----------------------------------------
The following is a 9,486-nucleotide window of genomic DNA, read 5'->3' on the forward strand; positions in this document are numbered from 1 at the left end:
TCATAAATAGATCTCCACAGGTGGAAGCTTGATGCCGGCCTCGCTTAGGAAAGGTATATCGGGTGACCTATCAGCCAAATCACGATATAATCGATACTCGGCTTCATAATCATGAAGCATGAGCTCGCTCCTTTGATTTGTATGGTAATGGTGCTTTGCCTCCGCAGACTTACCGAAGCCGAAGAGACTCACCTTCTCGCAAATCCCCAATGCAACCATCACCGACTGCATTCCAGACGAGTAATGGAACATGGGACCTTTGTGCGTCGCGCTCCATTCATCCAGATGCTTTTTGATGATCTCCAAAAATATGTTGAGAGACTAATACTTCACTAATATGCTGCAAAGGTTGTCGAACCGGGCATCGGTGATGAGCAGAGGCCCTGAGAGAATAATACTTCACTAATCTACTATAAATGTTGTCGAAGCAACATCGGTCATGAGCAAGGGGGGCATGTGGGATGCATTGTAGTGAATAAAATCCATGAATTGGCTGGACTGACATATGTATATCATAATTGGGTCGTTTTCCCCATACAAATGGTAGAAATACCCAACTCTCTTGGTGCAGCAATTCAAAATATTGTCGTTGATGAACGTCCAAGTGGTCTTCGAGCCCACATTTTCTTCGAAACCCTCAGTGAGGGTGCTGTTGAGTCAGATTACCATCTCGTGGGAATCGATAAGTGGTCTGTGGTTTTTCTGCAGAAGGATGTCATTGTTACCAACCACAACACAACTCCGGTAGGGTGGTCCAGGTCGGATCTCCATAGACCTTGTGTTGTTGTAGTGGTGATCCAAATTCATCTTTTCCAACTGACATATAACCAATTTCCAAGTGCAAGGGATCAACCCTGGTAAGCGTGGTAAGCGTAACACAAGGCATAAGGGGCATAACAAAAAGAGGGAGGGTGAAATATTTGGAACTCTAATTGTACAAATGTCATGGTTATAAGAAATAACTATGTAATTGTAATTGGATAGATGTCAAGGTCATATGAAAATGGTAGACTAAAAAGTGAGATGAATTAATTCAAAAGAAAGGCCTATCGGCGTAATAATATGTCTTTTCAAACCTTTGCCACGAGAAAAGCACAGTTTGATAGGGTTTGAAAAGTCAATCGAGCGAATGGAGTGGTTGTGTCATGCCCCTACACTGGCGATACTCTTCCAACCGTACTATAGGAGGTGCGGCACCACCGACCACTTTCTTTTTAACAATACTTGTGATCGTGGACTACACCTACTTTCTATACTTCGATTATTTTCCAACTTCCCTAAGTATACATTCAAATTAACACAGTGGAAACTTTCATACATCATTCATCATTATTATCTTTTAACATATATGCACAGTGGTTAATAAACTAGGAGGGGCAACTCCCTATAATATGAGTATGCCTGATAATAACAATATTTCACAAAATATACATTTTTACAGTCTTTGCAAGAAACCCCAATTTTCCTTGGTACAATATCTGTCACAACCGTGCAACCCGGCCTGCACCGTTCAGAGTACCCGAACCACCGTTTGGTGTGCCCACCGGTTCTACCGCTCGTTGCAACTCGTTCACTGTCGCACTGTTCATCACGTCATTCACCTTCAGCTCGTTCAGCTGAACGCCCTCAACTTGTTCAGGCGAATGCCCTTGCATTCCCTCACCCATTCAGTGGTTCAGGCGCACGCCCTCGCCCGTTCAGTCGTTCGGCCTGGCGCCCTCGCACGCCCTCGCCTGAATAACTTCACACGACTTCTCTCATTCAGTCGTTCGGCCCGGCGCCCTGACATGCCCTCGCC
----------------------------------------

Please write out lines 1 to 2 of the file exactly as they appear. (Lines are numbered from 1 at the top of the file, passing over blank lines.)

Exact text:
The following is a 9,486-nucleotide window of genomic DNA, read 5'->3' on the forward strand; positions in this document are numbered from 1 at the left end:
TCATAAATAGATCTCCACAGGTGGAAGCTTGATGCCGGCCTCGCTTAGGAAAGGTATATCGGGTGACCTATCAGCCAAATCACGATATAATCGATACTCGGCTTCATAATCATGAAGCATGAGCTCGCTCCTTTGATTTGTATGGTAATGGTGCTTTGCCTCCGCAGACTTACCGAAGCCGAAGAGACTCACCTTCTCGCAAATCCCCAATGCAACCATCACCGACTGCATTCCAGACGAGTAATGGAACATGGGACCTTTGTGCGTCGCGCTCCATTCATCCAGATGCTTTTTGATGATCTCCAAAAATATGTTGAGAGACTAATACTTCACTAATATGCTGCAAAGGTTGTCGAACCGGGCATCGGTGATGAGCAGAGGCCCTGAGAGAATAATACTTCACTAATCTACTATAAATGTTGTCGAAGCAACATCGGTCATGAGCAAGGGGGGCATGTGGGATGCATTGTAGTGAATAAAATCCATGAATTGGCTGGACTGACATATGTATATCATAATTGGGTCGTTTTCCCCATACAAATGGTAGAAATACCCAACTCTCTTGGTGCAGCAATTCAAAATATTGTCGTTGATGAACGTCCAAGTGGTCTTCGAGCCCACATTTTCTTCGAAACCCTCAGTGAGGGTGCTGTTGAGTCAGATTACCATCTCGTGGGAATCGATAAGTGGTCTGTGGTTTTTCTGCAGAAGGATGTCATTGTTACCAACCACAACACAACTCCGGTAGGGTGGTCCAGGTCGGATCTCCATAGACCTTGTGTTGTTGTAGTGGTGATCCAAATTCATCTTTTCCAACTGACATATAACCAATTTCCAAGTGCAAGGGATCAACCCTGGTAAGCGTGGTAAGCGTAACACAAGGCATAAGGGGCATAACAAAAAGAGGGAGGGTGAAATATTTGGAACTCTAATTGTACAAATGTCATGGTTATAAGAAATAACTATGTAATTGTAATTGGATAGATGTCAAGGTCATATGAAAATGGTAGACTAAAAAGTGAGATGAATTAATTCAAAAGAAAGGCCTATCGGCGTAATAATATGTCTTTTCAAACCTTTGCCACGAGAAAAGCACAGTTTGATAGGGTTTGAAAAGTCAATCGAGCGAATGGAGTGGTTGTGTCATGCCCCTACACTGGCGATACTCTTCCAACCGTACTATAGGAGGTGCGGCACCACCGACCACTTTCTTTTTAACAATACTTGTGATCGTGGACTACACCTACTTTCTATACTTCGATTATTTTCCAACTTCCCTAAGTATACATTCAAATTAACACAGTGGAAACTTTCATACATCATTCATCATTATTATCTTTTAACATATATGCACAGTGGTTAATAAACTAGGAGGGGCAACTCCCTATAATATGAGTATGCCTGATAATAACAATATTTCACAAAATATACATTTTTACAGTCTTTGCAAGAAACCCCAATTTTCCTTGGTACAATATCTGTCACAACCGTGCAACCCGGCCTGCACCGTTCAGAGTACCCGAACCACCGTTTGGTGTGCCCACCGGTTCTACCGCTCGTTGCAACTCGTTCACTGTCGCACTGTTCATCACGTCATTCACCTTCAGCTCGTTCAGCTGAACGCCCTCAACTTGTTCAGGCGAATGCCCTTGCATTCCCTCACCCATTCAGTGGTTCAGGCGCACGCCCTCGCCCGTTCAGTCGTTCGGCCTGGCGCCCTCGCACGCCCTCGCCTGAATAACTTCACACGACTTCTCTCATTCAGTCGTTCGGCCCGGCGCCCTGACATGCCCTCGCC